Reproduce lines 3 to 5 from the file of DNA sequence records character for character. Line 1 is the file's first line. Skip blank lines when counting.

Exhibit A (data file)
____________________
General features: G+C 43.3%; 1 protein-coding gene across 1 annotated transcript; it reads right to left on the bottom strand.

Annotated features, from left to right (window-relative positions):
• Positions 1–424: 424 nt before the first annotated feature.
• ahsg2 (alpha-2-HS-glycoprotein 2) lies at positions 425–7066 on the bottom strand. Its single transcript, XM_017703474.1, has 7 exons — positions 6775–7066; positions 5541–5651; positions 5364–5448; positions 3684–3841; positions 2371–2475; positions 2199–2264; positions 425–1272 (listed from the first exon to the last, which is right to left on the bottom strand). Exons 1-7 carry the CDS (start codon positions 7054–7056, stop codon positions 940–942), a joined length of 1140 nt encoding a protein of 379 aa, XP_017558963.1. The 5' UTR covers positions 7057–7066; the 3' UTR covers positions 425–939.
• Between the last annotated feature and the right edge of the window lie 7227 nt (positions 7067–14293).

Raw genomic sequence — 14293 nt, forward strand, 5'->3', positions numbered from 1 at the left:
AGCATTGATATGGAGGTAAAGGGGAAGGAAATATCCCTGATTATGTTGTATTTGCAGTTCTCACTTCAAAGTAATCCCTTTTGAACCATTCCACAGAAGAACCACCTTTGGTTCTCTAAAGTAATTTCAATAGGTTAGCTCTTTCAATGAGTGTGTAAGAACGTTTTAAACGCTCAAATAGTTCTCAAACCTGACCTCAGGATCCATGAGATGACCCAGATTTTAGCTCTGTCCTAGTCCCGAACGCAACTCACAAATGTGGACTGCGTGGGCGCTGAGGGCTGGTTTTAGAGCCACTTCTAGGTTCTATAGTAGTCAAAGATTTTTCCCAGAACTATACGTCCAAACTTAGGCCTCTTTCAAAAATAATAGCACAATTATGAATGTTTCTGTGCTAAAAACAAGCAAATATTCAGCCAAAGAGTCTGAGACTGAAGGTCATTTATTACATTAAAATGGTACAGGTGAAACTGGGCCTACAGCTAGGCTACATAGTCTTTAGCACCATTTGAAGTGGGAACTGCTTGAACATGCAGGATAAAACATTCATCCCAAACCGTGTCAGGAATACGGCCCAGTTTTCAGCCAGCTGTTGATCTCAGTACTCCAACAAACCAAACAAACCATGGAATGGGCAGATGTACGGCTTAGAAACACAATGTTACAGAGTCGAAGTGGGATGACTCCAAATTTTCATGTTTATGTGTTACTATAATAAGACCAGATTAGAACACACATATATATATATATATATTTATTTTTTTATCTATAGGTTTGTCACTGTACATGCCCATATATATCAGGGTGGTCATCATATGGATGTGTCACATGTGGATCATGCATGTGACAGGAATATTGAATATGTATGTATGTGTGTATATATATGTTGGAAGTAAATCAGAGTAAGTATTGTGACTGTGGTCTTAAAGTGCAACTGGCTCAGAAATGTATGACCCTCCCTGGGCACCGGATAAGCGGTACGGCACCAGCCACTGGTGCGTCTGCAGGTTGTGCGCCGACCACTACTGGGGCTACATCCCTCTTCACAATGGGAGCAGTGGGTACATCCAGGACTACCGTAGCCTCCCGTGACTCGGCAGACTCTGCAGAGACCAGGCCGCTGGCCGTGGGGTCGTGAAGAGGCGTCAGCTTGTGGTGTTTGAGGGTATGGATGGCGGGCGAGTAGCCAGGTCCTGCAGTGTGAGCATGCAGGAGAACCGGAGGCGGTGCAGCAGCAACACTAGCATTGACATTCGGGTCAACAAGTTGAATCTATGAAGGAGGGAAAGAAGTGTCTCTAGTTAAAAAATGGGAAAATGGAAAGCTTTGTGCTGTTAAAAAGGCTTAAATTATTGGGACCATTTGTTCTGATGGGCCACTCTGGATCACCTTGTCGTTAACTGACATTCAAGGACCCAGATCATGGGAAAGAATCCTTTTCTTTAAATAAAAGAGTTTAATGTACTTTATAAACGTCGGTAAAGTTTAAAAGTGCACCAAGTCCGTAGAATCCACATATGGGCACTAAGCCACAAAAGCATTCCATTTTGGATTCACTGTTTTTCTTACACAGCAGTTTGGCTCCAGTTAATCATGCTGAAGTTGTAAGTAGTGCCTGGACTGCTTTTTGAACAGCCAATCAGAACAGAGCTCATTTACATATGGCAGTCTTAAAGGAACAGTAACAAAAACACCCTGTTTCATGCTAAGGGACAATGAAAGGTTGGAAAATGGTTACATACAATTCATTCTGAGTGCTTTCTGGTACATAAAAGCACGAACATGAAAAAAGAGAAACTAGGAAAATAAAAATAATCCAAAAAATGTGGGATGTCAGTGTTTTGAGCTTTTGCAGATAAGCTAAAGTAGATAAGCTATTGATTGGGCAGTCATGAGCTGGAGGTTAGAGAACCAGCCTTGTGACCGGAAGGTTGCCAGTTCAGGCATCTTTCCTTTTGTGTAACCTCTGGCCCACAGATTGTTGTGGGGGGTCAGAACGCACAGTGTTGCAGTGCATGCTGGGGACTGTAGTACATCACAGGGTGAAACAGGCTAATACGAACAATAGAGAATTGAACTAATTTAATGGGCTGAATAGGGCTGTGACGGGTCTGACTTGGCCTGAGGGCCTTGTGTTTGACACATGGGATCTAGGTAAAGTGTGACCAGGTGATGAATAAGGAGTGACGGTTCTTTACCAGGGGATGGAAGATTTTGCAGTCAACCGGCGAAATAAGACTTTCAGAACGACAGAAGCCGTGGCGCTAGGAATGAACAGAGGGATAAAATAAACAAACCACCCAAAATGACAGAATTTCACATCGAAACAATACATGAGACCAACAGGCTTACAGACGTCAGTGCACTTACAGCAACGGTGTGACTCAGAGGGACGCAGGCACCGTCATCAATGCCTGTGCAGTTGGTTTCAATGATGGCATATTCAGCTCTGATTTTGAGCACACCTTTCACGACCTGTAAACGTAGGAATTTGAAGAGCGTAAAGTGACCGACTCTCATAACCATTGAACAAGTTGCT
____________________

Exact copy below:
• Positions 1–424: 424 nt before the first annotated feature.
• ahsg2 (alpha-2-HS-glycoprotein 2) lies at positions 425–7066 on the bottom strand. Its single transcript, XM_017703474.1, has 7 exons — positions 6775–7066; positions 5541–5651; positions 5364–5448; positions 3684–3841; positions 2371–2475; positions 2199–2264; positions 425–1272 (listed from the first exon to the last, which is right to left on the bottom strand). Exons 1-7 carry the CDS (start codon positions 7054–7056, stop codon positions 940–942), a joined length of 1140 nt encoding a protein of 379 aa, XP_017558963.1. The 5' UTR covers positions 7057–7066; the 3' UTR covers positions 425–939.
• Between the last annotated feature and the right edge of the window lie 7227 nt (positions 7067–14293).